Summary: Researchers say there is currently insufficient evidence for the safety and efficacy of medical marijuana as a treatment for sleep apnea.
Medical cannabis and synthetic marijuana extracts should not be used for the treatment of obstructive sleep apnea, according to a position statement from the American Academy of Sleep Medicine (AASM).
In November 2017 the Minnesota Department of Health announced the decision to add obstructive sleep apnea as a new qualifying condition for the state’s medical cannabis program. However, the AASM has concluded that sleep apnea should be excluded from the list of chronic medical conditions for state medical cannabis programs due to unreliable delivery methods and insufficient evidence of treatment effectiveness, tolerability and safety.
“Until we have further evidence on the efficacy of medical cannabis for the treatment of sleep apnea, and until its safety profile is established, patients should discuss proven treatment options with a licensed medical provider at an accredited sleep facility,” said lead author Dr. Kannan Ramar, professor of medicine in the division of pulmonary and critical care medicine at Mayo Clinic in Rochester, Minnesota.
The position statement is published in the April 15 issue of the Journal of Clinical Sleep Medicine.
Nearly 30 million adults in the U.S. have obstructive sleep apnea, a chronic disease that involves the repeated collapse of the upper airway during sleep. Common warning signs include snoring and excessive daytime sleepiness. After early animal studies demonstrated that the synthetic cannabis extract dronabinol improved respiratory stability, recent studies in humans have explored the potential use of dronabinol as an alternative treatment for sleep apnea.
However, dronabinol has not been approved by the U.S. Food and Drug Administration for the treatment of sleep apnea, and its long-term tolerability and safety are still unknown. Furthermore, there have been no studies of the safety and efficacy of other delivery methods such as vaping or liquid formulation. Treatment with the use of medical cannabis also has shown adverse effects such as daytime sleepiness, which may lead to unintended consequences such as motor vehicle accidents.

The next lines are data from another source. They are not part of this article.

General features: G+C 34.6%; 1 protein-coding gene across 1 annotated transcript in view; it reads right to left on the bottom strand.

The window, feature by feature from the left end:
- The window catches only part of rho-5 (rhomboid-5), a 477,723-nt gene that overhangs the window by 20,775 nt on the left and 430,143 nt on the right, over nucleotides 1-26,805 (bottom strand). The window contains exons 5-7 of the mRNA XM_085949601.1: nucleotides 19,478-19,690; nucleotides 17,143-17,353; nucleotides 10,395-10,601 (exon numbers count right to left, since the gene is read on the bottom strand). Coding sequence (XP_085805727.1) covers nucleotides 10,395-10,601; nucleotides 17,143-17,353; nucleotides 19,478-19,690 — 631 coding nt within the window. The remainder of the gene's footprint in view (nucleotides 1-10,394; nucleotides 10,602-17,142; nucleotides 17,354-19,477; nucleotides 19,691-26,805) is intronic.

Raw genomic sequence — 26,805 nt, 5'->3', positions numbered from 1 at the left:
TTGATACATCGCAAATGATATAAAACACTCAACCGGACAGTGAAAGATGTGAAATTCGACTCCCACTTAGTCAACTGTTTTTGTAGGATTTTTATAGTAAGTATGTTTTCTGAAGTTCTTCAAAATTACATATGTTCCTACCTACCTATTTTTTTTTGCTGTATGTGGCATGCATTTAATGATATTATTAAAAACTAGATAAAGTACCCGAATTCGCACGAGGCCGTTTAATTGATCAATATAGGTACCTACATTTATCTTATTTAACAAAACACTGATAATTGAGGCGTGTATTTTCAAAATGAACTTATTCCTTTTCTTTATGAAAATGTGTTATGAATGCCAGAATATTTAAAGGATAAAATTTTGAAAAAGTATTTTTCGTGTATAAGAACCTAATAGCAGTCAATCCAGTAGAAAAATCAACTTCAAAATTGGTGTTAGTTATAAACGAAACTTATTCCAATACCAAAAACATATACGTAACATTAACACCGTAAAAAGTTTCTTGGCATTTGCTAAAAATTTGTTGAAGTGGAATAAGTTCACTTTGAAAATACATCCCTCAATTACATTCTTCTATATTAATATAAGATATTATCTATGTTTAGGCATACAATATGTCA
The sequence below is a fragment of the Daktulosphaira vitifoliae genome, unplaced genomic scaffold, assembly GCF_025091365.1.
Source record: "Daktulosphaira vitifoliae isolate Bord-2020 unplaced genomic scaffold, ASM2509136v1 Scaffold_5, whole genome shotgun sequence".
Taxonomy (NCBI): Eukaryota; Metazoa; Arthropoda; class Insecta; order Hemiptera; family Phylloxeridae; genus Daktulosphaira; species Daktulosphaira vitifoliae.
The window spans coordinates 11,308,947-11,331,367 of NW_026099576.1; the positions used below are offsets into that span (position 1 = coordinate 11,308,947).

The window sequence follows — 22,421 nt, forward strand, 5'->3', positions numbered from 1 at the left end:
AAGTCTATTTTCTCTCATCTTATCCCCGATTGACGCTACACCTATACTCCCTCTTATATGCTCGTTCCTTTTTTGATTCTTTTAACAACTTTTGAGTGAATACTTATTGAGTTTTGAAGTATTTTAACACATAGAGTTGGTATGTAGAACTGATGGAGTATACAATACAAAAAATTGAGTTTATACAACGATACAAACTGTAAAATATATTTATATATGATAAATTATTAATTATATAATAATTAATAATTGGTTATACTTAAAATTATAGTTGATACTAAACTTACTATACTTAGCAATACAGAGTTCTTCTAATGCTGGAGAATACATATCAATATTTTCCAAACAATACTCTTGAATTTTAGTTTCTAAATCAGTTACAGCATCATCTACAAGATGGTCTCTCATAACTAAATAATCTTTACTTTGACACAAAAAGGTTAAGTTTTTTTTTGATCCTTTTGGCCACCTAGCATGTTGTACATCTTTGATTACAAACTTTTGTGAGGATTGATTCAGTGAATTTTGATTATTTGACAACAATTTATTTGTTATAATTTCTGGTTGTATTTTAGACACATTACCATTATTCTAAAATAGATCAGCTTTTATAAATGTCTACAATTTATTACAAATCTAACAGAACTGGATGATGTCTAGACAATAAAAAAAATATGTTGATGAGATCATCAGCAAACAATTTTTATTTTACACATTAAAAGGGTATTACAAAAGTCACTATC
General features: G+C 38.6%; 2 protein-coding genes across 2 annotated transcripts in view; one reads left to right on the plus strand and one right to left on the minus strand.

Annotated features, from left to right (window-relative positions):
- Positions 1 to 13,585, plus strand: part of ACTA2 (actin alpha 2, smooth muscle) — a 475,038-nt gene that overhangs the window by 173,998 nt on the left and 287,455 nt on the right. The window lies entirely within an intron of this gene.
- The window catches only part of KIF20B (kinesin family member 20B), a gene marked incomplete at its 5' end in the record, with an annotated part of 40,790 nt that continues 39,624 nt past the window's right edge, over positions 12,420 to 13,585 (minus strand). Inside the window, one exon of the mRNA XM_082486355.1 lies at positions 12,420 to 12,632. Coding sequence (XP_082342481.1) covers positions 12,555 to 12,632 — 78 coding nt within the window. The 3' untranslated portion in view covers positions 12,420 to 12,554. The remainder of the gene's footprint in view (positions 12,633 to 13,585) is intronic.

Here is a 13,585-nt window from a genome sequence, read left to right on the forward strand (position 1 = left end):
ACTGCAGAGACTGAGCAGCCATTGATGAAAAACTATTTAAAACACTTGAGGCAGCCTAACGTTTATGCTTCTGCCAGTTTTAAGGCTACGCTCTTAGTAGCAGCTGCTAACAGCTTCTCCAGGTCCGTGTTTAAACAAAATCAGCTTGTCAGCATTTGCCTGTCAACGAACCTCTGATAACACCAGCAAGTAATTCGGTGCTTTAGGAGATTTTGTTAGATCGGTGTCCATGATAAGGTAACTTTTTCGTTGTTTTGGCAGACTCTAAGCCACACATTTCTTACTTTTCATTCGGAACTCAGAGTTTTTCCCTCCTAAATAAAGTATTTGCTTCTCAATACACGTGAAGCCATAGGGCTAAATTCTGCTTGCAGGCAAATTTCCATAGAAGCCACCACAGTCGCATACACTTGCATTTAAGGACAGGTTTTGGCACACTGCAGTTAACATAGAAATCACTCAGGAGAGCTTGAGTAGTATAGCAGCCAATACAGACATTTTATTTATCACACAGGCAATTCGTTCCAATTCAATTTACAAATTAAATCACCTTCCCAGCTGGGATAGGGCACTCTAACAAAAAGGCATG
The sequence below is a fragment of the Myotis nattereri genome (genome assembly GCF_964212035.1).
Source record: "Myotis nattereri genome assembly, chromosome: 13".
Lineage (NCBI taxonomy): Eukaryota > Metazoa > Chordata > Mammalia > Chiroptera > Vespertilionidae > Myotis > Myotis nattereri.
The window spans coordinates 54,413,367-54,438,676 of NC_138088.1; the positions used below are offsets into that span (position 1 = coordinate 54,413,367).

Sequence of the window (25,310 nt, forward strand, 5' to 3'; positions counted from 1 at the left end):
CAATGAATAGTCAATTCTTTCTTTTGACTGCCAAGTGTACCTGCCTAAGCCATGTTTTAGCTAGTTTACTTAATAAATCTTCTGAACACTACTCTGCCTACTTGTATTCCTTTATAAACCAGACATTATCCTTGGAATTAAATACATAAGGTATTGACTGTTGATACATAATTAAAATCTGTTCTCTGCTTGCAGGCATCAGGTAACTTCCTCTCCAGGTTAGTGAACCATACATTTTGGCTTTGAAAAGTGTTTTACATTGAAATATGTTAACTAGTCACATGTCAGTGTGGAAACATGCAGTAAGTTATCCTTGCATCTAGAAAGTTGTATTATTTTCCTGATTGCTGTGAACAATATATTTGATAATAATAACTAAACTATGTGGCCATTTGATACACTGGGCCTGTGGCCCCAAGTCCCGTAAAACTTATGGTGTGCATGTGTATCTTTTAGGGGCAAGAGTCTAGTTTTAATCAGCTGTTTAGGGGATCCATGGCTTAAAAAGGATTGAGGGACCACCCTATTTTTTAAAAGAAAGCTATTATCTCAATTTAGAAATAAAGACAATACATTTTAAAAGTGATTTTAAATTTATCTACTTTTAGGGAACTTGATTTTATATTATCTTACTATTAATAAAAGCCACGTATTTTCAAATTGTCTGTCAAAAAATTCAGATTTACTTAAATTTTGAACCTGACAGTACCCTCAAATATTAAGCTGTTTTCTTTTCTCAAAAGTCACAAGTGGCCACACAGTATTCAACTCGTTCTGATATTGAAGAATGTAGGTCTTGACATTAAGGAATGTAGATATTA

“Until there is sufficient scientific evidence of safety and efficacy, neither marijuana nor synthetic medical cannabis should be used for the treatment of sleep apnea,” said AASM President Dr. Ilene Rosen. “Effective and safe treatments for sleep apnea are available from licensed medical providers at accredited sleep facilities.”
There are more than 2,500 AASM-accredited sleep facilities across the U.S. Treatment options for sleep apnea include CPAP therapy, which uses mild levels of air pressure, provided through a mask, to keep the throat open while you sleep.
Source: Corinne Lederhouse – AASM
Publisher: Organized by NeuroscienceNews.com.
Image Source: NeuroscienceNews.com image is credited to American Academy of Sleep Medicine.
Original Research: Open access research for “Medical Cannabis and the Treatment of Obstructive Sleep Apnea: An American Academy of Sleep Medicine Position Statement” by Kannan Ramar, MD; Ilene M. Rosen, MD, MS; Douglas B. Kirsch, MD; Ronald D. Chervin, MD, MS; Kelly A. Carden, MD; R. Nisha Aurora, MD; David A. Kristo, MD; Raman K. Malhotra, MD; Jennifer L. Martin, PhD; Eric J. Olson, MD; Carol L. Rosen, MD; and James A. Rowley, MD in Journal of Clinical Sleep Medicine. Published April 2018.
Medical Cannabis and the Treatment of Obstructive Sleep Apnea: An American Academy of Sleep Medicine Position Statement
The diagnosis and effective treatment of obstructive sleep apnea (OSA) in adults is an urgent health priority. Positive airway pressure (PAP) therapy remains the most effective treatment for OSA, although other treatment options continue to be explored. Limited evidence citing small pilot or proof of concept studies suggest that the synthetic medical cannabis extract dronabinol may improve respiratory stability and provide benefit to treat OSA. However, side effects such as somnolence related to treatment were reported in most patients, and the long-term effects on other sleep quality measures, tolerability, and safety are still unknown. Dronabinol is not approved by the United States Food and Drug Administration (FDA) for treatment of OSA, and medical cannabis and synthetic extracts other than dronabinol have not been studied in patients with OSA. The composition of cannabinoids within medical cannabis varies significantly and is not regulated. Synthetic medical cannabis may have differential effects, with variable efficacy and side effects in the treatment of OSA. Therefore, it is the position of the American Academy of Sleep Medicine (AASM) that medical cannabis and/or its synthetic extracts should not be used for the treatment of OSA due to unreliable delivery methods and insufficient evidence of effectiveness, tolerability, and safety. OSA should be excluded from the list of chronic medical conditions for state medical cannabis programs, and patients with OSA should discuss their treatment options with a licensed medical provider at an accredited sleep facility. Further research is needed to understand the functionality of medical cannabis extracts before recommending them as a treatment for OSA.